Now an establishment of 50 staff, Notts County Football in the Community trust were keen to tell of their work in sport, education and health, to Lilian Greenwood MP and co-Councillor Nicola Heaton.
Still serving Meadows residents in significant numbers, the establishment has increased by 20 since moving into Portland Leisure Centre.
The Trust educates around 50 students for BTecs in futsal and 20 who need support having struggled in mainstream schools.
Professor Julian Marsh, architect and green campaigner addressing an audience of 32.
A briefing for some of the 40 odd households in The Meadows likely to be part of an EU financed project to find out how trapping energy thermally or in batteries, rather than exporting for a feed-in tariff, might help households with lower energy bills.
The project is also taking place in Germany and Portugal, but different tasks are being undertaken there.
The British leg is happening because of the University of Nottingham and Meadows Ozone Energy Services (MOzES).
Previous briefing was in December –
Related tweets –
Project SENSIBLE @SENSIBLEProject · Jul 15
#SENSIBLEproject is about storing & sharing localised energy generation within a community reducing costs for all!
Michael Edwards @BridgeCllrMike · Jul 20
EU #ProjectSensible launching plan for more solar power with an evaluation of batteries in #TheMeadows #Nottingham
Around 70 people attended the parliamentary hustings in the Portland Leisure Centre in The Meadows tonight and it was a robust meeting.
Surprising remark of the night was the Conservative candidate saying that inn Nottingham people are intimidated about how they vote. When challenged, she said people were frightened to sign her nomination paper cos their windows would get done. Immature and disproportionate; just hopeless really.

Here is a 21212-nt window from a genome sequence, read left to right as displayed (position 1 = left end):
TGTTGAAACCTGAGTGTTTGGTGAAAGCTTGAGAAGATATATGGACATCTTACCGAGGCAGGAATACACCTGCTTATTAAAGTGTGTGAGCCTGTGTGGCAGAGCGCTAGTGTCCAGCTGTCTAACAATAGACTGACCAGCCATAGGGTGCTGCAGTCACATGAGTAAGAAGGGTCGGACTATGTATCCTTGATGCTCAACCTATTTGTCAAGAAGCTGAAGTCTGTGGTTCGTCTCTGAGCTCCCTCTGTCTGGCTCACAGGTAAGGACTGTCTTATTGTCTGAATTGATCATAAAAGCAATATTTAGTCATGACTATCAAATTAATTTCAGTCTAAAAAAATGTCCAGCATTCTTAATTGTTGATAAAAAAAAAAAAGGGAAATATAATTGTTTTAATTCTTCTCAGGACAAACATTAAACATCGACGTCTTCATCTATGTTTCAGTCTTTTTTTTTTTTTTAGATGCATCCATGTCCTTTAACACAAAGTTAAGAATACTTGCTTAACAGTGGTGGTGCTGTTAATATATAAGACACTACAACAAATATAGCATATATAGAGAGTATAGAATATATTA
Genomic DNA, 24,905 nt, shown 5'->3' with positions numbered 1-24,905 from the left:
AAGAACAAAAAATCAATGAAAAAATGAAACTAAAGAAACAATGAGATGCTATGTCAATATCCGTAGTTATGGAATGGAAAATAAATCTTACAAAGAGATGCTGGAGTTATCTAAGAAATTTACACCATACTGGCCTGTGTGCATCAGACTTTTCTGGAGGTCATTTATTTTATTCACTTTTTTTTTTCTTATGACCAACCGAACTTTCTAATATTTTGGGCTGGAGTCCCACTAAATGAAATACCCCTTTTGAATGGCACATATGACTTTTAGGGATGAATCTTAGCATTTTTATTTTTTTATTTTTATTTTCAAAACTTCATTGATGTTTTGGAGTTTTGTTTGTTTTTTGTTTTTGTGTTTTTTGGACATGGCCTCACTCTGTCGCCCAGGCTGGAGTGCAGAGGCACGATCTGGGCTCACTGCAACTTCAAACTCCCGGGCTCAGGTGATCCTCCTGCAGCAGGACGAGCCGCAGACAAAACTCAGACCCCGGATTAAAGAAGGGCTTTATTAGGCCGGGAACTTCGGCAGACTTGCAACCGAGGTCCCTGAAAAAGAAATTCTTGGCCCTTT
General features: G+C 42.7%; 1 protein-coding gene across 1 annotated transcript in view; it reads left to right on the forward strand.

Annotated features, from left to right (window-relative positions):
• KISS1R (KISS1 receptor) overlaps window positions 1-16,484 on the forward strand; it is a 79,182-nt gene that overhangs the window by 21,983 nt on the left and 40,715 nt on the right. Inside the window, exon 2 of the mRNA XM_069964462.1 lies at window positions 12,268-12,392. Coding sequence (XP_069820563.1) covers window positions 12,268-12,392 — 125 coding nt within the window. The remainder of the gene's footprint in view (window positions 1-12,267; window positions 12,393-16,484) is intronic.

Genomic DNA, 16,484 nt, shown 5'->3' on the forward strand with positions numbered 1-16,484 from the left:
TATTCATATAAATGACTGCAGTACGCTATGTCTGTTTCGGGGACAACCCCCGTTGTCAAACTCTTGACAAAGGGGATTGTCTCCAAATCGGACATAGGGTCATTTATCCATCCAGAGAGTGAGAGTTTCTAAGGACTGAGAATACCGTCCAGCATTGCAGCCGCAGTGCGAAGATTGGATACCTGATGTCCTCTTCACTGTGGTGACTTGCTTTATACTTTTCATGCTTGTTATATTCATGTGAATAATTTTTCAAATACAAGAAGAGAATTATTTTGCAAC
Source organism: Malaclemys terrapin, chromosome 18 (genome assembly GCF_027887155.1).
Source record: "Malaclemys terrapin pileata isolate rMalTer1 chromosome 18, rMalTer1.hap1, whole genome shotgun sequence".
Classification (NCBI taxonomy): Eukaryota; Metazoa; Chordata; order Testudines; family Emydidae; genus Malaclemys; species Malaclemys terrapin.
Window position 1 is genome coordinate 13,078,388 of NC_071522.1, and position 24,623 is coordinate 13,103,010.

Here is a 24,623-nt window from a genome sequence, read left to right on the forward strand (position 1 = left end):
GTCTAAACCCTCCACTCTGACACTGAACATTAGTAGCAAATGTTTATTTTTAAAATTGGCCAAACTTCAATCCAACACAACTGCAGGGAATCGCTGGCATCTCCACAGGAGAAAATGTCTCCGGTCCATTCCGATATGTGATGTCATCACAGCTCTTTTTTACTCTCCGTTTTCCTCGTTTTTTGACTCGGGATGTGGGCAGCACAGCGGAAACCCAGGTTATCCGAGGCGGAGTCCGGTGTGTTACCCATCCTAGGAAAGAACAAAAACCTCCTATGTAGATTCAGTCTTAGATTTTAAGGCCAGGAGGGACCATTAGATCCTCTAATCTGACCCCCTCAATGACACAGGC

The UKIP candidate both wanted decisions to be more local and then complained about how ordinary working people in Cotgrave couldn’t afford to get on the property ladder – not least cos Rushcliffe keeps electing councillors who won’t allow more houses to be built.
A champion swimmer from Nottingham, who trained at Portland Leisure Centre, who set national records and won an Olympic silver at Antwerp in 1920 and at Paris in 1924, a time when the Americans dominated swimming.
We wanted to celebrate her in the Meadows Story Poles, but couldn’t find a picture. Now we have, thanks to a French project that catalogues their national (photograph) library, and the Catalan version of Wikipedia.
France and Catalonia telling us our own history!
She’s seen here, proudly and happily posing, and standing in front of the Union Flag and the Royal Standard.
She’s captioned as the winner of the 60 yards freestyle, in 1919, age 19 or 20, but the tournament is not named.
A plaque at the Portland Leisure Centre does however suggest that the photo was taken in recognition of English championships and 3 world records.
Thanks to Nottingham Central Library who helped find the photo on the internet.
Note, it’s not clear if she’s Nottingham’s first Olympic medal winner. Initial checks suggest her 1920 medal win was not reported by the then four-page small type broadsheet that was the Nottingham Evening Post.
It is clear that this is not the age of streamlined swimwear; she is even wearing a ribbon on her shoulder. It would be interesting to know what the badges and crests represent.